An artist of stature grows in time if he or she has the time, the opportunity and of course the vision. Trumpet master and composer Wadada Leo Smith is an excellent example. There has been a lot of water under the bridge since those early Anthony Braxton Trio recordings with Leroy Jenkins. Wadada grew into a formidable band leader and composer, then there was the electric Davis tribute Yo Miles! that saw him encompassing and going beyond that initial open electric field.
And after all that great music Wadada has apparently been synthesizing where he has been and now we hear a kind of wrapping of it together in a substantial three-CD improvisational box titled Sacred Ceremonies (TUM Box 003).
Each CD maps out a series of free improvs. On CD1 Wadada Leo Smith’s trumpet melds with edgy, rolling and tumbling drumming from the late Milford Graves. CD 2 features Wadada and Bill Laswell on electric bass. Then CD3 brings all of them together in a climactic set of three way expressions.
Wadada maintains top form here, quite apparently inspired in turn by Milford and then Bill, then all three. Graves gives us a prime slab of his open stance rolling freetime, often divided into cymbal-bass drum washes that contrast in advanced terms with Graves’ special independent and poly-complicated trap drum lines. Put it all together and it gives Wadada and Bill a multidirectional urging forward where there are a great variety of things that can and do work atop the drums. with a vast array of possibilities that Wadada and Bill can react to. And react they do with some beautifully open phraseology.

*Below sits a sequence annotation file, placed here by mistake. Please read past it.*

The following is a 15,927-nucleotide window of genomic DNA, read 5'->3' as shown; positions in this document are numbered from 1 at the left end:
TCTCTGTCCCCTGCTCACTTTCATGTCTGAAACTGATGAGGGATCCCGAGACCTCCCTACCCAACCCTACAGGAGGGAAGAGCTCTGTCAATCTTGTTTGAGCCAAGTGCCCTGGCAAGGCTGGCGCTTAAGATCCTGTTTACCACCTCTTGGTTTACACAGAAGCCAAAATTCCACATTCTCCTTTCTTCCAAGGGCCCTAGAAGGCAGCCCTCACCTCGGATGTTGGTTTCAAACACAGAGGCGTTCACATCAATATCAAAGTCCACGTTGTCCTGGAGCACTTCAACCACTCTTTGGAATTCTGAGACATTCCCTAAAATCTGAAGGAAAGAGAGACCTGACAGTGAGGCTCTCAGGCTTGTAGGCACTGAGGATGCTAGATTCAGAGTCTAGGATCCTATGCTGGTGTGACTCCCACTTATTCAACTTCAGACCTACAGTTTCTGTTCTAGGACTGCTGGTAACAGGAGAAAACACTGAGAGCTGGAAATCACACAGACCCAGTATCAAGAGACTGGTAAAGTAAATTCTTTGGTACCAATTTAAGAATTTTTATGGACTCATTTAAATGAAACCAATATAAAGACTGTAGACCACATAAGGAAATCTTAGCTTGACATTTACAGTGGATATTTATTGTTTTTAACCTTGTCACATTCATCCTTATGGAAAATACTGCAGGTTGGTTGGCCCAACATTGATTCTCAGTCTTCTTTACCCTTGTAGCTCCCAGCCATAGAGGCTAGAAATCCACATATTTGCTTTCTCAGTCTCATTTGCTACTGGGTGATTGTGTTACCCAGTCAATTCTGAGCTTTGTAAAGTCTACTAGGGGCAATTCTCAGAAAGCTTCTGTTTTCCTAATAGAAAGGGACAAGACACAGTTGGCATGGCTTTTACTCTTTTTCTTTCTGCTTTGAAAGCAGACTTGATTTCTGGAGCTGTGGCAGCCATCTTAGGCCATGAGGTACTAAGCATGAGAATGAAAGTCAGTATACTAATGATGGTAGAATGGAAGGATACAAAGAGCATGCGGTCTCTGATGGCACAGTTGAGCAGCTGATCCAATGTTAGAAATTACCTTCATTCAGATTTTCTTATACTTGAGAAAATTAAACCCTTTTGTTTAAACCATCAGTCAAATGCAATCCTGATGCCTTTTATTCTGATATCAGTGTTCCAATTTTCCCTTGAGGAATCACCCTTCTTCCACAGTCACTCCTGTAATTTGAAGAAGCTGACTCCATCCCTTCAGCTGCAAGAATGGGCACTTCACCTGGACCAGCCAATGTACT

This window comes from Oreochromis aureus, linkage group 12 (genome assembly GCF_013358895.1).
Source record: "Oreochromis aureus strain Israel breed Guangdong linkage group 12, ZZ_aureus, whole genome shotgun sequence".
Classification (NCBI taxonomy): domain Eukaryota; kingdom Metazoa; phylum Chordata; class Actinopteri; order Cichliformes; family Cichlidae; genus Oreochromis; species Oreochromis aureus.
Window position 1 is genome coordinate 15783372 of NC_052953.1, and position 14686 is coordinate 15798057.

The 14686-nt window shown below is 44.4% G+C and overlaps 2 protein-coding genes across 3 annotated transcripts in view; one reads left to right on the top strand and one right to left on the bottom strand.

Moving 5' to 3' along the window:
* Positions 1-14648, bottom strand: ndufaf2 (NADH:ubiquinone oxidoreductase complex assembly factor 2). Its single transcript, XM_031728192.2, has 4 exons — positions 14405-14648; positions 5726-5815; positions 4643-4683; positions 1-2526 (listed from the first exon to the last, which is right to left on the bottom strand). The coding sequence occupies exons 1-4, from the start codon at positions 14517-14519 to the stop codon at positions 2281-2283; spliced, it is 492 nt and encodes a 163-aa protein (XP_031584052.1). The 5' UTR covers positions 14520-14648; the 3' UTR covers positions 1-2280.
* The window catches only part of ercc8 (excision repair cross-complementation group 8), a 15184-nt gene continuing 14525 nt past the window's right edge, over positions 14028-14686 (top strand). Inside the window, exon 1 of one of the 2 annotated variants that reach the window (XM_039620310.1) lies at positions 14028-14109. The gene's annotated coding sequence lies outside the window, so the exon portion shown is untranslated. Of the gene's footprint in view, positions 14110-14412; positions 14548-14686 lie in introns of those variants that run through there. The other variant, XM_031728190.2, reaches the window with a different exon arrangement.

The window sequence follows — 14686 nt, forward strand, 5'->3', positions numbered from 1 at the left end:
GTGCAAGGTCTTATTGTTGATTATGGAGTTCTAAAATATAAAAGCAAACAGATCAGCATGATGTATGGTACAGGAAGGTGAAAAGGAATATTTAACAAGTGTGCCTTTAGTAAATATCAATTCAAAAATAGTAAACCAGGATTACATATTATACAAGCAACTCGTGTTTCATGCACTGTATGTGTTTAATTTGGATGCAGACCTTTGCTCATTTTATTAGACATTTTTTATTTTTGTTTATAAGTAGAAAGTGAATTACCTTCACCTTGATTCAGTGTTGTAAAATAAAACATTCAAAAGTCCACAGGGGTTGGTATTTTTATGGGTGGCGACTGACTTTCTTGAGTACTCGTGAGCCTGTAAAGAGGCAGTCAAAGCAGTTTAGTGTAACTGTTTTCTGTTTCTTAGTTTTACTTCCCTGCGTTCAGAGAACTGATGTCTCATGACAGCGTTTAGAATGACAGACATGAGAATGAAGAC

For all the successful dates and appearances he’s made on electric bass, we sometimes might forget that there is a good reason why he fits into a great many possible combinations–because he is ever inventive, forward flowing and always somehow right with what he fashions via-a-vis the musical now.
Wadada plays some of his strongest lines here. It is as if he has had the time after Yo Miles! to incorporate and synthesize that aspect of his playing into the wider Wadada model of free playing.
Given the sad loss of Milford this past February, the set becomes that much more precious in how it gives us a long listen to the Graves drumming way near the very end of it all. But this is regardless crucial for the three-way dialog that gradually and luxuriously unfolds across the three disks.
It is a session to linger over, something to appreciate in its unrushed focus on the evolving moment, in its way a masterpiece of free invention. Wadada continues to be serious business, a master among masters. Check this one out for sure. And RIP Milford Graves.
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Author: Grego Applegate Edwards